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This alias is kept for backward compatibility and because some users may prefer that name.

Usage

marginalmeans(
  model,
  variables = NULL,
  variables_grid = NULL,
  vcov = TRUE,
  conf_level = 0.95,
  type = NULL,
  transform_post = NULL,
  cross = FALSE,
  hypothesis = NULL,
  df = Inf,
  wts = "equal",
  by = NULL,
  ...
)

Arguments

model

Model object

variables

character vector Categorical predictors over which to compute marginal means. NULL calculates marginal means for all logical, character, or factor variables in the dataset used to fit model. Set cross=TRUE to compute marginal means at combinations of the predictors specified in the variables argument.

variables_grid

character vector Categorical predictors used to construct the prediction grid over which adjusted predictions are averaged (character vector). NULL creates a grid with all combinations of all categorical predictors. This grid can be very large when there are many variables and many response levels, so it is advisable to select a limited number of variables in the variables and variables_grid arguments.

vcov

Type of uncertainty estimates to report (e.g., for robust standard errors). Acceptable values:

  • FALSE: Do not compute standard errors. This can speed up computation considerably.

  • TRUE: Unit-level standard errors using the default vcov(model) variance-covariance matrix.

  • String which indicates the kind of uncertainty estimates to return.

    • Heteroskedasticity-consistent: "HC", "HC0", "HC1", "HC2", "HC3", "HC4", "HC4m", "HC5". See ?sandwich::vcovHC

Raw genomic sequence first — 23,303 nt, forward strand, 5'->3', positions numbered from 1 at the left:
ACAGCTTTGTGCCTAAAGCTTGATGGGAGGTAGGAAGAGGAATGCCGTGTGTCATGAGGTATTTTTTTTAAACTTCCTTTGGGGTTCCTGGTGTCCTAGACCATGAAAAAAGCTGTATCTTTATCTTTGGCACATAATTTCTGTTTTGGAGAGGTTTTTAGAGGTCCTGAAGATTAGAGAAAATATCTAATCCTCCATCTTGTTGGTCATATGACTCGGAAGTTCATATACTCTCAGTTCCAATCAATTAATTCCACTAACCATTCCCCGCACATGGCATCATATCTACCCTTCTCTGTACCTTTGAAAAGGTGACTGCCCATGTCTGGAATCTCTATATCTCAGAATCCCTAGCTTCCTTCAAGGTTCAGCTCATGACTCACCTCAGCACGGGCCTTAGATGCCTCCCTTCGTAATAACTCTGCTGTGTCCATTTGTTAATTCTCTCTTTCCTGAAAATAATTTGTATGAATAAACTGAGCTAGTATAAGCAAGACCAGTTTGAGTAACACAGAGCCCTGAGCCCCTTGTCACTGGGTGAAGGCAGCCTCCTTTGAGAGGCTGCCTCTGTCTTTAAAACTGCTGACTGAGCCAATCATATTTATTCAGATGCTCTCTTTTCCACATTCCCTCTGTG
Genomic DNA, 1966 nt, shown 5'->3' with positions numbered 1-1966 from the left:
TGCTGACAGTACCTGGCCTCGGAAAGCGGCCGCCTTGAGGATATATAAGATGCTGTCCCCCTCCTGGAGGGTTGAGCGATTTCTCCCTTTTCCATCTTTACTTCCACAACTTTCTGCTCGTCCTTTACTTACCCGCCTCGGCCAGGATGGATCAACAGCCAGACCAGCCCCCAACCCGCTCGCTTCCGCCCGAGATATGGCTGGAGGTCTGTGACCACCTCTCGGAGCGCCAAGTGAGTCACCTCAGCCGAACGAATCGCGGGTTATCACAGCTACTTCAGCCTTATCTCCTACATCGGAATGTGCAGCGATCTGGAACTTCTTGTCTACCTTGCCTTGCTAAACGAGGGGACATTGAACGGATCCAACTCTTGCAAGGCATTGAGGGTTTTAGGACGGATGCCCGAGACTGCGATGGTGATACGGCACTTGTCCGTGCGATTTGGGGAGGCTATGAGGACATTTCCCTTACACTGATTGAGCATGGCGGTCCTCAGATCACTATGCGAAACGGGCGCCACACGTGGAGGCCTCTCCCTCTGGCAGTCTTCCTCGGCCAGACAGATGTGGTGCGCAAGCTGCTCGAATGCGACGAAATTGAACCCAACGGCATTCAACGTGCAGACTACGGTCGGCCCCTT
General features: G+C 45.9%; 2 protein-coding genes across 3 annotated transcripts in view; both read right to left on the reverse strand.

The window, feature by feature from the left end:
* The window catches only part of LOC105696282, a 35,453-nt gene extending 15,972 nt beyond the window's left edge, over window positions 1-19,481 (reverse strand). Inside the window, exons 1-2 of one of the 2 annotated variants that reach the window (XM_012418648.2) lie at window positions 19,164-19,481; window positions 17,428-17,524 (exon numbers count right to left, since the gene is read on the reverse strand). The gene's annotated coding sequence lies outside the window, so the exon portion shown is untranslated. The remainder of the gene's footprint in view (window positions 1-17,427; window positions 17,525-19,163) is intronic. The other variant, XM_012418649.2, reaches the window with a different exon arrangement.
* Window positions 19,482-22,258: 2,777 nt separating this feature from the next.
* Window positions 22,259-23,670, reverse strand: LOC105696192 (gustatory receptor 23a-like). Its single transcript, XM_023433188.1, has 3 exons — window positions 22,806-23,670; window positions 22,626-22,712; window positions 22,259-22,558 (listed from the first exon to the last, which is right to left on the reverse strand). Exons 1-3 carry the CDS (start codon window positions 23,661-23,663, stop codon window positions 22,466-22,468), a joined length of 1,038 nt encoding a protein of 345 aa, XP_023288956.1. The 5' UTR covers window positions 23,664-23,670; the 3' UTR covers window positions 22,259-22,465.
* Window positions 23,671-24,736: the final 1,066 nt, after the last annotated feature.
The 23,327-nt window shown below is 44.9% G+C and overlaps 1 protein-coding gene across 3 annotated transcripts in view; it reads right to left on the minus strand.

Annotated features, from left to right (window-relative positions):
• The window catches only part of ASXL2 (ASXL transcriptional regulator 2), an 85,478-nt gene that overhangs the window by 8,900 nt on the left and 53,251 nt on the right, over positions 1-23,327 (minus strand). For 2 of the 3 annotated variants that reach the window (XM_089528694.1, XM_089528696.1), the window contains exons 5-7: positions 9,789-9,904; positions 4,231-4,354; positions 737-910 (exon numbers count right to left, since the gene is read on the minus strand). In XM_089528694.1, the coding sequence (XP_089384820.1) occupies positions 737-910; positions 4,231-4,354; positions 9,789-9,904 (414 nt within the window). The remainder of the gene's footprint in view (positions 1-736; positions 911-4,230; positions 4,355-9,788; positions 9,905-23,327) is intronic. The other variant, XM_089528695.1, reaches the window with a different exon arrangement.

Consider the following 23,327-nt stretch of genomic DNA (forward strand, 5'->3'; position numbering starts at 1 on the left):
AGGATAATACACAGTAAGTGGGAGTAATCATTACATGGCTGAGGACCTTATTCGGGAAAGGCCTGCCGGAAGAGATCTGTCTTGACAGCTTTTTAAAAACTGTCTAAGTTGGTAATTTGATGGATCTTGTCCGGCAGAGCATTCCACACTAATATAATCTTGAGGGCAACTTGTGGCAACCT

• Heteroskedasticity and autocorrelation consistent: "HAC"

    • Mixed-Models degrees of freedom: "satterthwaite", "kenward-roger"

    • Other: "NeweyWest", "KernHAC", "OPG". See the sandwich package documentation.

  • One-sided formula which indicates the name of cluster variables (e.g., ~unit_id). This formula is passed to the cluster argument of the sandwich::vcovCL function.

  • Square covariance matrix

  • Function which returns a covariance matrix (e.g., stats::vcov(model))

conf_level

numeric value between 0 and 1. Confidence level to use to build a confidence interval.

type

string indicates the type (scale) of the predictions used to compute marginal effects or contrasts. This can differ based on the model type, but will typically be a string such as: "response", "link", "probs", or "zero". When an unsupported string is entered, the model-specific list of acceptable values is returned in an error message. When type is NULL, the default value is used. This default is the first model-related row in the marginaleffects:::type_dictionary dataframe. If type is NULL and the default value is "response", the function tries to compute marginal means on the link scale before backtransforming them using the inverse link function.

transform_post

(experimental) A function applied to unit-level adjusted predictions and confidence intervals just before the function returns results. For bayesian models, this function is applied to individual draws from the posterior distribution, before computing summaries.

cross

TRUE or FALSE

  • FALSE (default): Marginal means are computed for each predictor individually.

  • TRUE: Marginal means are computed for each combination of predictors specified in the variables argument.

hypothesis

specify a hypothesis test or custom contrast using a numeric value, vector, or matrix, a string, or a string formula.

  • Numeric:

    • Single value: the null hypothesis used in the computation of Z and p (before applying transform_post).

    • Vector: Weights to compute a linear combination of (custom contrast between) estimates. Length equal to the number of rows generated by the same function call, but without the hypothesis argument.

    • Matrix: Each column is a vector of weights, as describe above, used to compute a distinct linear combination of (contrast between) estimates. The column names of the matrix are used as labels in the output.

  • String formula to specify linear or non-linear hypothesis tests. If the term column uniquely identifies rows, terms can be used in the formula. Otherwise, use b1, b2, etc. to identify the position of each parameter. Examples:

    • hp = drat